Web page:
Mr. RYAN of Wisconsin. Mr. Speaker, will the gentleman yield?

Mr. STENHOLM. I yield to the gentleman from Wisconsin.

Mr. RYAN of Wisconsin. I was thinking we were going to yield all time back.
I want to be very brief. We do want to reduce the deficit. We are trying to reduce the deficit. I think there is a better way than this vehicle. That is the point I am trying to make.

I do believe there is a difference of opinion on how the PAYGO rules work. But also I think it is important to point out the fact that the tax cuts that took place last year, since then we have actually raised more money in tax receipts under these new lower tax rates than we did last year under the higher tax rates. So the facts are there; but, nevertheless, the point of this is we passed budget resolutions. We have not gotten one with the other body for a lot of reasons, but we have deemed it here. We passed the budget to try to get a handle on spending and reduce the deficit. I would have done even more on spending control in our budget resolution.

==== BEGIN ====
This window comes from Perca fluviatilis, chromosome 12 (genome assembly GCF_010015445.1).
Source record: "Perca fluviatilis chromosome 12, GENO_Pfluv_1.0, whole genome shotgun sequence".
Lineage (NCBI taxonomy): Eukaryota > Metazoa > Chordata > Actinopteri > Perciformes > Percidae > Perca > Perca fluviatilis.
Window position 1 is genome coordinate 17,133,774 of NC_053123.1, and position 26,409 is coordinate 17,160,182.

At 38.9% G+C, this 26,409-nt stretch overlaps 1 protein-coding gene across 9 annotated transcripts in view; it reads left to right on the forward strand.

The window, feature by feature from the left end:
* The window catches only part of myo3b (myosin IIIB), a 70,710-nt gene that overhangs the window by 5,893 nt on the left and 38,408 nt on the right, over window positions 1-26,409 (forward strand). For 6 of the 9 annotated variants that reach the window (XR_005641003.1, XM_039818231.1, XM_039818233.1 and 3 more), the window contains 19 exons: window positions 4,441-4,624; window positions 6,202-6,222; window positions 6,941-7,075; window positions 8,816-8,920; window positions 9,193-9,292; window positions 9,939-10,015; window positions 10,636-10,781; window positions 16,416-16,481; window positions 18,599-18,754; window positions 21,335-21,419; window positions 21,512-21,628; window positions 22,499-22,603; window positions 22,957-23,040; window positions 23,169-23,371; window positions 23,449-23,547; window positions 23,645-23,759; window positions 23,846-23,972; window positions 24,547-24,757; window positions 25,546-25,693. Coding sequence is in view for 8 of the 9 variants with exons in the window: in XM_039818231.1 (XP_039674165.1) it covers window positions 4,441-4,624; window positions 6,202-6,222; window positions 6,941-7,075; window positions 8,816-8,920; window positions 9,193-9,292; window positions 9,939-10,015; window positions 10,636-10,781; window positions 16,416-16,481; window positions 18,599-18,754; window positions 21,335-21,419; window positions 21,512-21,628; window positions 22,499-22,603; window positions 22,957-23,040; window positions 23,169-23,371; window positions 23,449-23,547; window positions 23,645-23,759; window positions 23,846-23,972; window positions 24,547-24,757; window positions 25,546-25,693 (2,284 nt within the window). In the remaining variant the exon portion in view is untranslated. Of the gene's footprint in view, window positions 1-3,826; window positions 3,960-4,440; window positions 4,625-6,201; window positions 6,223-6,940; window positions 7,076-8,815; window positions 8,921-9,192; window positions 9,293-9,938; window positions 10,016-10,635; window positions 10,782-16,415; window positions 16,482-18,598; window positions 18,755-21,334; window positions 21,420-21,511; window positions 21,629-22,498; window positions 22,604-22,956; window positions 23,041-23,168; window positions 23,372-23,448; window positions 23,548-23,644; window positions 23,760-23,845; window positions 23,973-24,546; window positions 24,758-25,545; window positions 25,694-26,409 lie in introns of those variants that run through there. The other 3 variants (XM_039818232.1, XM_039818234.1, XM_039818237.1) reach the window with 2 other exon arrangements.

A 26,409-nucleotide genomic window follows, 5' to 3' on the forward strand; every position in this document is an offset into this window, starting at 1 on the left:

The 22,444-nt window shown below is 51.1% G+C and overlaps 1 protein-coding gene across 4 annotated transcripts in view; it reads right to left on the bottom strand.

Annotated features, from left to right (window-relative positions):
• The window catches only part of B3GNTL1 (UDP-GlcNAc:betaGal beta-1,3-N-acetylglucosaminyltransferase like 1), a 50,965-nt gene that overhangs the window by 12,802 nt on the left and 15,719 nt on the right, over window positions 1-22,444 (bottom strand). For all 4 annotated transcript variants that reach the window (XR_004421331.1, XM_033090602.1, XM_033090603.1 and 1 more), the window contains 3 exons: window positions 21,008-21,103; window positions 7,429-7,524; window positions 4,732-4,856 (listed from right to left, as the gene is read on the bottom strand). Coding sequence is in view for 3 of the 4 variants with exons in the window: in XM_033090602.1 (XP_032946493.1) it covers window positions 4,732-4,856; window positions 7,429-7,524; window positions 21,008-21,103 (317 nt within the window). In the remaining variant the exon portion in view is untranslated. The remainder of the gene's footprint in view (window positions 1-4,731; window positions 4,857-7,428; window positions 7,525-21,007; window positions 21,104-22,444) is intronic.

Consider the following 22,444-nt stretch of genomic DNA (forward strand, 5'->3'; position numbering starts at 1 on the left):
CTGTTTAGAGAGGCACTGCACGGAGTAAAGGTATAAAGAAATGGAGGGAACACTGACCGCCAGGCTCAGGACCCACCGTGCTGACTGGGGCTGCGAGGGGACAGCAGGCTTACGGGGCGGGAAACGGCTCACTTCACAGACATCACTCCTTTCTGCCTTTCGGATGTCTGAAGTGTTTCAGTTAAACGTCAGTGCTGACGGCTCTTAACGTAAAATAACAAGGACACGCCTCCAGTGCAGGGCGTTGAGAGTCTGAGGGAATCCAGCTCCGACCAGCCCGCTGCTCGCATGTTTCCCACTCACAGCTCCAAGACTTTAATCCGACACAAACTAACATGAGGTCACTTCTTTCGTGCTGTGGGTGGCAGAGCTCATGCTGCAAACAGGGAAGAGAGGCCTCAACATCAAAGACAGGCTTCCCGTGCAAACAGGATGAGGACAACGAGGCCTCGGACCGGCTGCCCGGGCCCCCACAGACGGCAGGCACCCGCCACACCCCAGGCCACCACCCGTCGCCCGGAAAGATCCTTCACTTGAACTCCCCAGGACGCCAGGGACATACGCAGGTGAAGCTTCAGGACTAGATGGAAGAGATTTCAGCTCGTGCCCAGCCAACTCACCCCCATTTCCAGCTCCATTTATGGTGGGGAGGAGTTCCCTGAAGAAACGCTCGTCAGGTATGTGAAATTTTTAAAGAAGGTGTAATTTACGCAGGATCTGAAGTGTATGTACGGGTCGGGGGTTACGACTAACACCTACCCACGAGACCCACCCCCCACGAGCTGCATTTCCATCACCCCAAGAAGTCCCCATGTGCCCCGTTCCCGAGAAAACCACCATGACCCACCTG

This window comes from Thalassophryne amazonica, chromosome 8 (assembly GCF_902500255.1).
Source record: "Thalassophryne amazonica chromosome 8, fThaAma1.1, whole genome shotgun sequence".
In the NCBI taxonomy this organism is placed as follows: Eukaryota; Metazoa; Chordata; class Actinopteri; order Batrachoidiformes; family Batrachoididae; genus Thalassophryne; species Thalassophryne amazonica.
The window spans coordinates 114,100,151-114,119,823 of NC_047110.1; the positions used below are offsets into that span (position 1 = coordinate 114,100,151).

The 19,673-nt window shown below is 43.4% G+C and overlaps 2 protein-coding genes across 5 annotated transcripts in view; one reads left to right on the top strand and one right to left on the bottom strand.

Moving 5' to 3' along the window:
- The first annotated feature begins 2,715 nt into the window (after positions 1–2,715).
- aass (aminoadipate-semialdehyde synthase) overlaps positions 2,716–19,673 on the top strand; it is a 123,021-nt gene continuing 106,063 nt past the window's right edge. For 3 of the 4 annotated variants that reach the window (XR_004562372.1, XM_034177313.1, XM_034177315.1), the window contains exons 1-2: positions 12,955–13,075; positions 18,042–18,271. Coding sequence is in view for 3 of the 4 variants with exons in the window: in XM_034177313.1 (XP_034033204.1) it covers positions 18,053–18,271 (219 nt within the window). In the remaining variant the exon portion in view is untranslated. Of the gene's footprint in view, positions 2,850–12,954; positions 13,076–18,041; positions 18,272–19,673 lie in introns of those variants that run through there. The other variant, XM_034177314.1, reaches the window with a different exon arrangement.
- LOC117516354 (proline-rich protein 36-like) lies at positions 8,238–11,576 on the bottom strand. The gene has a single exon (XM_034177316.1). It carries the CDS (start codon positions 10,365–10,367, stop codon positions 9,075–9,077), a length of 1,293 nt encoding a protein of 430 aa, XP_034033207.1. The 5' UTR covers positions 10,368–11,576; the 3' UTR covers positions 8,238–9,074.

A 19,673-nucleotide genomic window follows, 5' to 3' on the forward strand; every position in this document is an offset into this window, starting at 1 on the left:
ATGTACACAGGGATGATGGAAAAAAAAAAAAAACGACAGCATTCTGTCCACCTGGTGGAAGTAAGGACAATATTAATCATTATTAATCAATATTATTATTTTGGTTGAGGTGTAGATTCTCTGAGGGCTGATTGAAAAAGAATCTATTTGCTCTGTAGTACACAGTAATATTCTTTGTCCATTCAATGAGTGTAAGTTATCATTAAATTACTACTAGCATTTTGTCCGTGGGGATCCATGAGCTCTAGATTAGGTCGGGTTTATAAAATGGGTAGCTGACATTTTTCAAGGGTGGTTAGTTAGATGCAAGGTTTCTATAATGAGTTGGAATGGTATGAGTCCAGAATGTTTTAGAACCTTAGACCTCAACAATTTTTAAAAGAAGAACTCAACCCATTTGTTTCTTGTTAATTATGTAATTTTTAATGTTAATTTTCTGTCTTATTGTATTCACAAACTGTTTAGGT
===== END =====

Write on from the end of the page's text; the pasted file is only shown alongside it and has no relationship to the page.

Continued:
This is not the vehicle to do it because I believe this vehicle will make it harder to extend this tax relief; and, therefore, you will have a tax increase on middle-income workers. And I believe the better vehicle to get a hold of our deficit is to pass a good budget that gets down our deficit, that reduces our deficit.

I thank the gentleman for giving me the time.